The federal party leaders are off the hustings Wednesday, preparing for the French-language debate that is widely expected to focus on Quebecers and the issues that will affect their vote.

They will be debating in French beginning Wednesday night at 8 p.m. ET.

The leaders' English debate was held Tuesday night -- a debate that many political observers say produced few hard-hitting blows and no clear winner.

Antonia Maioni, the director of the Institute for the Study of Canada at McGill University in Montreal, said the French-language debate will really be about Quebec, where many ridings are still up for grabs.

"In many of the ridings in Quebec now, it's a four-way race. And so (Bloc Quebecois Leader Gilles) Deceppe will be trying to hold his ground against the other three," she told CTV News Channel Wednesday.

While Duceppe will have the advantage, both in language and in up-to-date knowledge of the issues that concern Quebecers, Prime Minister Stephen Harper, Liberal Leader Michael Ignatieff, and NDP Leader Jack Layton have plenty at stake as well, Maioni says.

"Mr. Ignatieff still has to perform, Mr. Harper has to stay solid on the issues because he doesn't want to lose any seats in Quebec. And Mr. Layton, who is hoping for a breakthrough in Quebec, is going to have to be as good as he was last night or even better," she said.

Tuesday night's debate was marked by the three opposition leaders squaring off against Harper, taking him to task on issues such as democracy, transparency and government spending, with the prime minister remaining cool while on defence.

While there was no clear winner, there were no major missteps either, and the leaders seemed satisfied with their performances when they spoke to reporters afterwards. However, each of the leaders was careful not to claim to have won the debate.

Harper, whose goal was to promote his record in office and focus on his key platform issues such as low taxation and job creation, said "I feel good about how we did in the debate."

Ignatieff said he felt he was able to explain why he helped triggered the election and to take Harper to task on democracy. He said he hoped he presented himself as a viable alternative.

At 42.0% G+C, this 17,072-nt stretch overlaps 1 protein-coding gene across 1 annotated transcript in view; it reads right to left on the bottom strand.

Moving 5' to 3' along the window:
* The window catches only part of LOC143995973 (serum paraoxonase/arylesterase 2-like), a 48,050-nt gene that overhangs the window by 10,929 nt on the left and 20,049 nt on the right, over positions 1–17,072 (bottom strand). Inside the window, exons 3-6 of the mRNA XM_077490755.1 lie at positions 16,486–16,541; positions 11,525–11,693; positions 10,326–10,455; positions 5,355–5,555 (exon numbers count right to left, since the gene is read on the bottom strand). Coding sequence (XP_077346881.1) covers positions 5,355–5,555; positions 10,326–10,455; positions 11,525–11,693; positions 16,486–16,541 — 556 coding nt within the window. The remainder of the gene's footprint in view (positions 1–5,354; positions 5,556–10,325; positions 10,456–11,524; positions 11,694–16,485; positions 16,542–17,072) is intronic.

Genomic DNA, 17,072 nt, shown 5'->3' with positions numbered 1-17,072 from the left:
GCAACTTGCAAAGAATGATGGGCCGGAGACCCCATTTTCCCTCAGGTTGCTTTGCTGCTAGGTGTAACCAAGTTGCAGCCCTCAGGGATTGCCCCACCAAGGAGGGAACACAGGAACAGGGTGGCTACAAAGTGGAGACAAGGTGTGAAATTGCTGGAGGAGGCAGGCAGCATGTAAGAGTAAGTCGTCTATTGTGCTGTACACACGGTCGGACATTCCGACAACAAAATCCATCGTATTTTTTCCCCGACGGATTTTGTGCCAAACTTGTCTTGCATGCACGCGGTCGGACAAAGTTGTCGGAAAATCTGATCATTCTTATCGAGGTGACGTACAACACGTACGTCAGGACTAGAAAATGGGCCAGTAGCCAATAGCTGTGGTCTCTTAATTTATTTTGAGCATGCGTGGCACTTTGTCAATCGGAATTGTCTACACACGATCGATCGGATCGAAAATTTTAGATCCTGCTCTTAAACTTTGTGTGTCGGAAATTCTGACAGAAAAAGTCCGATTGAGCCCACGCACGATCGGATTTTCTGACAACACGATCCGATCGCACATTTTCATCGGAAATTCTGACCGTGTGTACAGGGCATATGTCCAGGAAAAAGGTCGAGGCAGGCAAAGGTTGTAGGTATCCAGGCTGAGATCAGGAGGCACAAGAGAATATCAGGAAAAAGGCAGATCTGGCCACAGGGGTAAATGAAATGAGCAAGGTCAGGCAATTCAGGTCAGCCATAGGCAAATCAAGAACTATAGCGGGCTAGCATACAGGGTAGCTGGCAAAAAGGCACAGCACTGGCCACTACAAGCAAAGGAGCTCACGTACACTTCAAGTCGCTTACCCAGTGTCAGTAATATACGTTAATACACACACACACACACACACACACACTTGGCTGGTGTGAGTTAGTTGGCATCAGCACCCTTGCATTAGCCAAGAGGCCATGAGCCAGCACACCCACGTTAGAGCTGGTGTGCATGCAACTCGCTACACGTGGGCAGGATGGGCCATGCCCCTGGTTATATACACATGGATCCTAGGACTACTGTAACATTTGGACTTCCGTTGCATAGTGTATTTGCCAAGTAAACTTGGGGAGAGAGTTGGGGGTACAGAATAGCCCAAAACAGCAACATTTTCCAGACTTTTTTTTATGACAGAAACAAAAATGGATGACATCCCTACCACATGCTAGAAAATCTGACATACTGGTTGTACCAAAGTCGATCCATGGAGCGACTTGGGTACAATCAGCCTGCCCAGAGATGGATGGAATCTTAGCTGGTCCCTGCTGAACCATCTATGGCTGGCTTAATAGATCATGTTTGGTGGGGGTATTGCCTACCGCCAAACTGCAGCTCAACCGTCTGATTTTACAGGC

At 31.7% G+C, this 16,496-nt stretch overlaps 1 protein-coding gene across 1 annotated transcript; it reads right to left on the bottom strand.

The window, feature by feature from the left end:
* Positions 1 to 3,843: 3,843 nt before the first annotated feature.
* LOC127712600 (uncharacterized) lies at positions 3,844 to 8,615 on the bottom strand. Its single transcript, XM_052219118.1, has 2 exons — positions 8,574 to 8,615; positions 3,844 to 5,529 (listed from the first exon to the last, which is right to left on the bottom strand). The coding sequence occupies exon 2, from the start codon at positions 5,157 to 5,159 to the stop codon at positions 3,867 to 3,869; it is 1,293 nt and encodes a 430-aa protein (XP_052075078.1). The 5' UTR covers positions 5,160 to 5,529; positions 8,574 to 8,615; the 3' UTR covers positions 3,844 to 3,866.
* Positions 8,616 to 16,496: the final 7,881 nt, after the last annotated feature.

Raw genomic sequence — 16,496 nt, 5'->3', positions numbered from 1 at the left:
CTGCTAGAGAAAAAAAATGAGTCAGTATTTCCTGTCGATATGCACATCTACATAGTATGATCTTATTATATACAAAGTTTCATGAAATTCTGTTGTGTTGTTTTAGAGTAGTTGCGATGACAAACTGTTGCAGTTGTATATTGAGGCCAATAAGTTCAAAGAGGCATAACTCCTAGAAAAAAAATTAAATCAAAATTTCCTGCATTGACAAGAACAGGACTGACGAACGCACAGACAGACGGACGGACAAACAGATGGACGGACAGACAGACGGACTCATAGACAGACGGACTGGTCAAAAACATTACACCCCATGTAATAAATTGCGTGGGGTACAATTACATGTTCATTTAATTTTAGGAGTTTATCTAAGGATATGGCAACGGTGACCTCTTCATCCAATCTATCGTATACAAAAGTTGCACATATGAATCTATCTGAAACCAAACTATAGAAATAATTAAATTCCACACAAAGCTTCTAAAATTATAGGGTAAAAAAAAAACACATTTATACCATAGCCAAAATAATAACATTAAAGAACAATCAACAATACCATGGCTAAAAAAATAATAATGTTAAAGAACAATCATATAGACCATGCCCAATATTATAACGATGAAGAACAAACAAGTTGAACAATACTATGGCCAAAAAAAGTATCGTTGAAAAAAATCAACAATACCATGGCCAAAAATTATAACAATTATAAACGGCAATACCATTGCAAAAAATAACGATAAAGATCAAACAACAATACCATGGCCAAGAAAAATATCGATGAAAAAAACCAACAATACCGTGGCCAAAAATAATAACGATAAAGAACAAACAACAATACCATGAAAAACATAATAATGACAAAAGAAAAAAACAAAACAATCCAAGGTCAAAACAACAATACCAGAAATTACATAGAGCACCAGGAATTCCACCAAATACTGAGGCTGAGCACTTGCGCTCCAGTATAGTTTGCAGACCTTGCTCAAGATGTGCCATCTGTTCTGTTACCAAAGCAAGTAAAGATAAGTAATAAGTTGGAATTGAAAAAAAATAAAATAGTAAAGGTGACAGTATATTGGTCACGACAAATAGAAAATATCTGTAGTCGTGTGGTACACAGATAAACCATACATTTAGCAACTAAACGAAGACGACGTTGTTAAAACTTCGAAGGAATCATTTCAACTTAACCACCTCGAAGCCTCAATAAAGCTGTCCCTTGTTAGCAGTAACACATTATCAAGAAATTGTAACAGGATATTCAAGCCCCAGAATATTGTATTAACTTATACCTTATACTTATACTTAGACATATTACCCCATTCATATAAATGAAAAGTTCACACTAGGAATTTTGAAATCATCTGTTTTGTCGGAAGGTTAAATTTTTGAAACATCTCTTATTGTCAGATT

Layton, who spent much of the debate describing Harper and Ignatieff as having much in common, said afterwards he felt he had distinguished himself as sufficiently different.

Duceppe complained that he didn't get answers from Harper on questions about the full cost of F-35 fighter jets.

Jane Taber, co-host of CTV's Question Period, said none of the leaders seemed to her to get a knockout-punch moment, though it will be two or three days before polls reveal whether any of the leaders gained major ground from their performance.

However, she said it was clear that Harper held up well under pressure.

"For the Conservative Leader Stephen Harper to be ganged up on by the three opposition leader and to keep his cool the way he did but make his points as well, I think he did a good job," Taber told CTV's Canada AM.

However, what's most important for all the leaders, Taber said, is that there was no clear loser, and "nobody took a big hit."

Maioni agreed that Harper remained "remarkably calm" during the attacks, while Ignatieff "came out quite statesman-like" in some areas, she said.

"He was good on the governance issues. But he really didn't hand in any sucker punches to anybody," she said, noting that the Liberal leader was fighting a war on two fronts: going after Harper, while defending himself from attacks from Layton.

"Jack Layton, I though, was very effective: very good, engaging everyone. Gilles Duceppe, while he has done better in other debates, stood his ground on Quebec issues."

She said what she enjoyed most about the debates was that it allowed the leaders to actually speak clearly about their policy positions on the economy, crime and the controversy over the planned purchase of F-35 jets.

Poll numbers

Pollster Nik Nanos says it will be the end of the week before the debates show any clear impact on the polls.

The latest Nanos poll continues to show the Conservatives well out in front: (rolling three day poll taken April 10-12)

  • Conservatives: 39.9 per cent
  • Liberals: 30.4 per cent
  • NDP: 16.3 per cent
  • Bloc Quebecois: 9.1 per cent
  • Greens: 3.8 per cent

In Quebec, support for the Bloc Quebecois has risen to 38.6 per cent, followed by the Tories at 23.1 per cent, the NDP at 17.9 and the Liberals at 16 per cent.

"We've actually seen the Liberal numbers trend down in Quebec over the last couple days," Nanos told CTV's Power Play. "The Bloc are where they were in the last election, the Conservatives are (as well) but the NDP is doing better now than they were in the last election."

The Conservatives and the Liberals remain statistically tied in Ontario and Atlantic Canada. The Tories lead in the Prairies and B.C.

Methodology: Random telephone sample of 989 Decided Canadians, April 10-12, accurate 3.1 percentage points, 19 times out of 20